Will Chuck Hagel clear the Senate? White House thinks so
Victory for the Defense nominee would be narrow, administration concedes.
The White House still thinks it has the Senate votes to put Chuck Hagel in the top job at the Pentagon, but concedes it would be a narrowly won victory.
After a confirmation hearing last week that did nothing to help Hagel's candidacy, the Obama administration counts about 57 senators as supporting his nomination to lead the Defense Department. A handful more have said they would oppose a filibuster.
Hagel is continuing his Capitol Hill courtesy calls this week, scheduled to meet with roughly 20 senators, which would push his total to about 72, a senior administration official said.
And those meetings are said to have gone better than his public berating at the Senate Armed Services Committee.
"They have a very different tone than that hearing had," the official said, adding that the administration was "very confident" Hagel would clear the Senate.
Last Thursday’s hearing, during which Hagel was grilled extensively over his support for Israel, his position on Iran, and his opposition to the Iraq War, reinvigorated Republican criticism of the former GOP senator. In a Meet the Press appearance on Sunday, former White House press secretary Robert Gibbs praised Hagel, but said he came off as “unimpressive and unprepared” during the hearing.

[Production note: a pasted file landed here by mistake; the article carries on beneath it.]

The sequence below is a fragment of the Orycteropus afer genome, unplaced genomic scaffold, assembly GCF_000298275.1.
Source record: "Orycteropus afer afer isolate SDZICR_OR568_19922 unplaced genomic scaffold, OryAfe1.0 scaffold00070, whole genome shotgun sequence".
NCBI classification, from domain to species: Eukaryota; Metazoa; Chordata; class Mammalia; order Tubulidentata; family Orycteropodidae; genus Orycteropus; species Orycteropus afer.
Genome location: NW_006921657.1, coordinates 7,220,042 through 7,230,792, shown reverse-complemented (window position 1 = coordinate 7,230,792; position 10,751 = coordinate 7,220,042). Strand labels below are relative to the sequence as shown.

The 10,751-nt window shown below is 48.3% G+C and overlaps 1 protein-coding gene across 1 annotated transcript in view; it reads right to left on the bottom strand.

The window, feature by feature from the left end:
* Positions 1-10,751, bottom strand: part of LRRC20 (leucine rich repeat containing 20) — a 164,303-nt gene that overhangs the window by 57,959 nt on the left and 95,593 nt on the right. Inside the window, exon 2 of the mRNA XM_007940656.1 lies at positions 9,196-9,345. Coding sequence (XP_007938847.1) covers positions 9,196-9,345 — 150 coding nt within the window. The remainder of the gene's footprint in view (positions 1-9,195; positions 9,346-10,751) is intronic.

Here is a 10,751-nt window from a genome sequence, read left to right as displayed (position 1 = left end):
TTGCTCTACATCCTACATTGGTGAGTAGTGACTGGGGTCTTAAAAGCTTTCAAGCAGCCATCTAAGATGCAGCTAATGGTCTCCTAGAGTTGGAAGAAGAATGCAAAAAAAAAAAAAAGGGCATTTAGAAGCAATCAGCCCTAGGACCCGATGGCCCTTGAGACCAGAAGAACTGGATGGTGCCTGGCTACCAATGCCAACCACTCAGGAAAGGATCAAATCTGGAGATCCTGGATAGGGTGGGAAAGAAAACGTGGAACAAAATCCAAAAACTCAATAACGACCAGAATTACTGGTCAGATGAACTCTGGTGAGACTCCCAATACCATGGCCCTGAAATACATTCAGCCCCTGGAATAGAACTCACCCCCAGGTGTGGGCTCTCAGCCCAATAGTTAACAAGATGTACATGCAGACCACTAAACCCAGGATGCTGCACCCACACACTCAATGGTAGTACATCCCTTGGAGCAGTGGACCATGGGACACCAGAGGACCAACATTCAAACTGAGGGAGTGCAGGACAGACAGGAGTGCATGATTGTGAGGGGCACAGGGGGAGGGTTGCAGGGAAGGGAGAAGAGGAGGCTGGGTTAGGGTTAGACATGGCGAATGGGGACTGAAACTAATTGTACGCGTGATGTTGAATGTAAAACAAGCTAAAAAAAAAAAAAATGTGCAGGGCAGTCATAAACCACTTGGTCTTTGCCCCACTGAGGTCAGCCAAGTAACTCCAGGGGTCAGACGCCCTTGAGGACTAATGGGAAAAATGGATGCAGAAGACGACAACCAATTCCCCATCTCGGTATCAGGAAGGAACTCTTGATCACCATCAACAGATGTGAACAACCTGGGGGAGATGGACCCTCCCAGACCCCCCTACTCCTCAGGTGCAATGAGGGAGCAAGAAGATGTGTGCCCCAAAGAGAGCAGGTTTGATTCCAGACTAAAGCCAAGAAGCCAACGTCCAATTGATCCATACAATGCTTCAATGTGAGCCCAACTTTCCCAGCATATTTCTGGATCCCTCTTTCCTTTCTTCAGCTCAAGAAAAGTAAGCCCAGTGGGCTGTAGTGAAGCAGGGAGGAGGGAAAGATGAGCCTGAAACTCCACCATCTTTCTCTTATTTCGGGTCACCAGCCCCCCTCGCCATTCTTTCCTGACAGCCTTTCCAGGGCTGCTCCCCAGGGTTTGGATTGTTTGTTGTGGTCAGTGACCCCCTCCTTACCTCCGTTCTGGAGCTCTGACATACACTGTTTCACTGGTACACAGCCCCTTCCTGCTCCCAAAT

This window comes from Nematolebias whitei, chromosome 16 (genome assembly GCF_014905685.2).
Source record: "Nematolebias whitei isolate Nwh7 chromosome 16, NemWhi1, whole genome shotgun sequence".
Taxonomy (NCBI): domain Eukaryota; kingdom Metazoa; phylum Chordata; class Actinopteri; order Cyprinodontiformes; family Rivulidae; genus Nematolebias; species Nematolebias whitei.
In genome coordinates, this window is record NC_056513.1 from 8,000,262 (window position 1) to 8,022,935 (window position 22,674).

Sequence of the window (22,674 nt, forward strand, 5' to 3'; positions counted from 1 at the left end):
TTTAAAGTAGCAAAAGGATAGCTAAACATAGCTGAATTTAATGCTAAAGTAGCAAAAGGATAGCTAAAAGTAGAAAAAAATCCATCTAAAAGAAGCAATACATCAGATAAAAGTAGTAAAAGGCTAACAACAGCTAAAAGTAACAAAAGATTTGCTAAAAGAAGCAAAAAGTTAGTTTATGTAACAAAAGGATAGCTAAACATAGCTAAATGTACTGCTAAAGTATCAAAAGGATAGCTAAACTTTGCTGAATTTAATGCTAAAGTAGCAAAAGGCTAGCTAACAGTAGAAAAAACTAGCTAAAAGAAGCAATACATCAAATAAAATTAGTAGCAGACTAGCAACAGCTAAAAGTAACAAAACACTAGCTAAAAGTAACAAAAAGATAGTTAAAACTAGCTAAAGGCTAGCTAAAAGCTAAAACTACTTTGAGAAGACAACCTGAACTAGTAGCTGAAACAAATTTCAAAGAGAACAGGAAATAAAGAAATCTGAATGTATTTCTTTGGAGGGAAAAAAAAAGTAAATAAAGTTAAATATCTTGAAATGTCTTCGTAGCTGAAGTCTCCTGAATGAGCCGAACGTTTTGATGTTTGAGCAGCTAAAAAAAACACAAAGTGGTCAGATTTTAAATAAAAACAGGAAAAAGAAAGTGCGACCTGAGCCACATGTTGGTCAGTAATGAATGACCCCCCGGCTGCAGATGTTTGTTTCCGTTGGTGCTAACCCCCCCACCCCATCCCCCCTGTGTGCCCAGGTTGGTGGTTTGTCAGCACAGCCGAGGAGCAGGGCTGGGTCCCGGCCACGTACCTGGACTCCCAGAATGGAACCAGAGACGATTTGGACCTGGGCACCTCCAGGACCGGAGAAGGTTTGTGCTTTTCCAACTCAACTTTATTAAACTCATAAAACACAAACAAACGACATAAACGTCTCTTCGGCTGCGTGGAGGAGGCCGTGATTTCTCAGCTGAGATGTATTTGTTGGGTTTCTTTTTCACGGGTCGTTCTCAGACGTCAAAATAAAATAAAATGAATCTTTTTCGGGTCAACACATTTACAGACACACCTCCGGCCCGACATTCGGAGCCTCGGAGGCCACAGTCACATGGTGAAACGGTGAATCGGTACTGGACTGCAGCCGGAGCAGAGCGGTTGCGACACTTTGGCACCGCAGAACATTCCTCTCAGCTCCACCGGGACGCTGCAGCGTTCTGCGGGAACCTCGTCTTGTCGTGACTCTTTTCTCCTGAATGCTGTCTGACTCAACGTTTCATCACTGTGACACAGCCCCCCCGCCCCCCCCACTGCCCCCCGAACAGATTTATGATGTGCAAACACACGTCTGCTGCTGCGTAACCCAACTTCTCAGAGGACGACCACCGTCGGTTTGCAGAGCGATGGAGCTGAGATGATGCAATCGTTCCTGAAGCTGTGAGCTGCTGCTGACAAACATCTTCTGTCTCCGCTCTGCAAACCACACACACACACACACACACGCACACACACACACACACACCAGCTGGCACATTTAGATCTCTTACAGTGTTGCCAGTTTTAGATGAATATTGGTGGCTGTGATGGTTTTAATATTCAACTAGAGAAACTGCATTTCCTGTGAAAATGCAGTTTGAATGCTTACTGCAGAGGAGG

The administration official acknowledged that Hagel’s performance had not enriched his candidacy, but countered that Republicans had missed opportunities in dwelling on Pentagons past, rather than pose questions about how the department will manage the 66,000 troops still in Afghanistan when they come home, including veterans’ issues like post-traumatic stress disorder.
“It was probably the most political defense secretary hearing we’ve ever seen,” the official said, calling it “a new kind of hearing.”
Two Republican senators, Thad Cochran of Mississippi and Mike Johanns of Nebraska, have said they will vote for Hagel.
Administration officials acknowledged they were unsure whether Republicans would filibuster. They said they did not expect Republicans to pluck any Democratic votes.
Sen. Lindsey Graham, R-S.C., told reporters on Tuesday he would like to learn more about his former colleague. “We asked him about going forward, but the best way to judge what a person will do going forward is to look at what he’s done in the past,” Graham said. “There’s some information about some speeches he’s given that I’d like to evaluate, in my view.”
Asked what he thought of Sen. John McCain, R-Ariz., a close Graham friend and ally on national security issues, announcing that he would not support a filibuster, Graham replied, “Did he say that? I didn’t see that. I’m not there yet. But filibustering is something I do very reluctantly. But again, I hope the president and his team will reevaluate this nomination. We live in very dangerous times and we want to have as much bipartisan support as possible for important positions like this. And quite frankly give the public confidence that we know where we are going.”
Pressed on his filibuster stance, Graham said, “Time will tell what we should do.”